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An excerpt from www.HouseOfNames.com archives copyright 2000 - 2017


In ancient Scotland, the ancestors of the Gipp family were part of a tribe called the Picts. The name Gipp is derived from Gibb, which is a pet form of the personal name Gilbert. This name is derived from the Old English forenames Gislberht and Gislbeorht, which mean bright hostage.

Gipp Early Origins



The surname Gipp was first found in Inverness-shire (Gaelic: Siorrachd Inbhir Nis) divided between the present day Scottish Council Areas of Highland and Western Isles, and consisting of a large northern mainland area and various island areas off the west coast, the shire was anciently both a Pictish and Norwegian stronghold, where they held a family seat from very early times.

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Gipp Spelling Variations


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Gipp Spelling Variations



The appearance of the printing press and the first dictionaries in the last few hundred years did much to standardize spelling. Prior to that time scribes spelled according to sound, a practice that resulted in many spelling variations. Gipp has been spelled Gibb, Gibbe, Gibbs, Gibbes and others.

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Gipp Early History


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Gipp Early History



This web page shows only a small excerpt of our Gipp research. Another 257 words (18 lines of text) covering the years 1521, 1585, 1622, 1689, 1654, 1656 and 1677 are included under the topic Early Gipp History in all our PDF Extended History products and printed products wherever possible.

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Gipp Early Notables (pre 1700)


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Gipp Early Notables (pre 1700)



Another 28 words (2 lines of text) are included under the topic Early Gipp Notables in all our PDF Extended History products and printed products wherever possible.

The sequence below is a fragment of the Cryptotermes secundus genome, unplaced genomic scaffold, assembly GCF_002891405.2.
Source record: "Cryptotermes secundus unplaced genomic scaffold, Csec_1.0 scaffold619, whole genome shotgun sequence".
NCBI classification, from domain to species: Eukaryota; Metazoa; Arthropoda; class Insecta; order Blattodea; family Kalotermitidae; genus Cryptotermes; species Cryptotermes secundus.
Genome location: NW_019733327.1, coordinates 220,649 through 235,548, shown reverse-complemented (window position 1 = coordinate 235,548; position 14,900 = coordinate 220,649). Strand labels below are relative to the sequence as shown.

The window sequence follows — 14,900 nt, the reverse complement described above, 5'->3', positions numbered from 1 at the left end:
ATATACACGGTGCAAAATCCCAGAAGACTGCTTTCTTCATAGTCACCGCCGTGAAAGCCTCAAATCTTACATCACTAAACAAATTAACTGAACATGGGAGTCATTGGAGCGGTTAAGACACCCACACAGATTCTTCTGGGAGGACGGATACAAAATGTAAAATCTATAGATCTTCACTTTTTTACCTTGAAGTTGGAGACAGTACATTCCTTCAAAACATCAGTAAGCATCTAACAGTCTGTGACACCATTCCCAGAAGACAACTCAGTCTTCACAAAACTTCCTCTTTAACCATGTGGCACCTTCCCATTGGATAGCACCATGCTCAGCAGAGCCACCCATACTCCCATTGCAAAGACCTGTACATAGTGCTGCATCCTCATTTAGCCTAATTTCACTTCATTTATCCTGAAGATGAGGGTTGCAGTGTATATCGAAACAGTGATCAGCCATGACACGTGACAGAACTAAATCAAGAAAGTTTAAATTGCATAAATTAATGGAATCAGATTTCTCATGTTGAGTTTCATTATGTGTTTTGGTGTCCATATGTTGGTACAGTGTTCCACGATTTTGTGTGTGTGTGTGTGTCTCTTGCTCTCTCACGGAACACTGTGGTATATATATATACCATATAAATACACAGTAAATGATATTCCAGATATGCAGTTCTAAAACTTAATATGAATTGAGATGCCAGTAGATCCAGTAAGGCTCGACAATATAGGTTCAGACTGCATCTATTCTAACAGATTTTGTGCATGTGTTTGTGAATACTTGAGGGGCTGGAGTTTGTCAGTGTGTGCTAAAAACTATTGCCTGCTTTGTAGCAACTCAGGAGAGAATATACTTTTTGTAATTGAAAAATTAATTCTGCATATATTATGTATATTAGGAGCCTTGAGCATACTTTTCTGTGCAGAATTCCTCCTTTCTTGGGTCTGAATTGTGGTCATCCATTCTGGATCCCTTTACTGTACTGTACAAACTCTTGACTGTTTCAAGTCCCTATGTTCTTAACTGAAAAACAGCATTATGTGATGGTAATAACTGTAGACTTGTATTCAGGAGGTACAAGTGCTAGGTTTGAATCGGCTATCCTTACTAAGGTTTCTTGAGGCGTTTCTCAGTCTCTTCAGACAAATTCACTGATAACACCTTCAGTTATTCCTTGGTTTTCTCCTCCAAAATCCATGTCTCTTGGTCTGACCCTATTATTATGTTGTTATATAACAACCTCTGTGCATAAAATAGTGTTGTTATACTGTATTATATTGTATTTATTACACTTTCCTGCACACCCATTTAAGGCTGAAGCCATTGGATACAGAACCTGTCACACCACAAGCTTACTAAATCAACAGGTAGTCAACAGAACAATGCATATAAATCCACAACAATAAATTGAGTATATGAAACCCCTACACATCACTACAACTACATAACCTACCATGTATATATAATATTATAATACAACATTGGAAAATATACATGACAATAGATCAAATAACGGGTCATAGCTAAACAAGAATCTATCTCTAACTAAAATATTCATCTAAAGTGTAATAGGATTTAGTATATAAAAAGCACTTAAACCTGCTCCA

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Gipp In Ireland


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Gipp In Ireland



Some of the Gipp family moved to Ireland, but this topic is not covered in this excerpt. Another 87 words (6 lines of text) about their life in Ireland is included in all our PDF Extended History products and printed products wherever possible.

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The Great Migration


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The Great Migration



The expense of the crossing to the North American colonies seemed small beside the difficulties of remaining in Scotland. It was a long and hard trip, but at its end lay the reward of freedom. Some Scots remained faithful to England and called themselves United Empire Loyalists, while others fought in the American War of Independence. Much of this lost Scottish heritage has been recovered in the last century through Clan societies and other patriotic Scottish organizations. A search of immigration and passenger lists revealed many important, early immigrants to North America bearing the name of Gipp: Andrew Gibb, who joined the "Gardiners," who bought Long Island from the native North Americans. in 1655; James Gibb, who came to Maryland in 1674; John Gibb, who arrived in East New Jersey in 1685.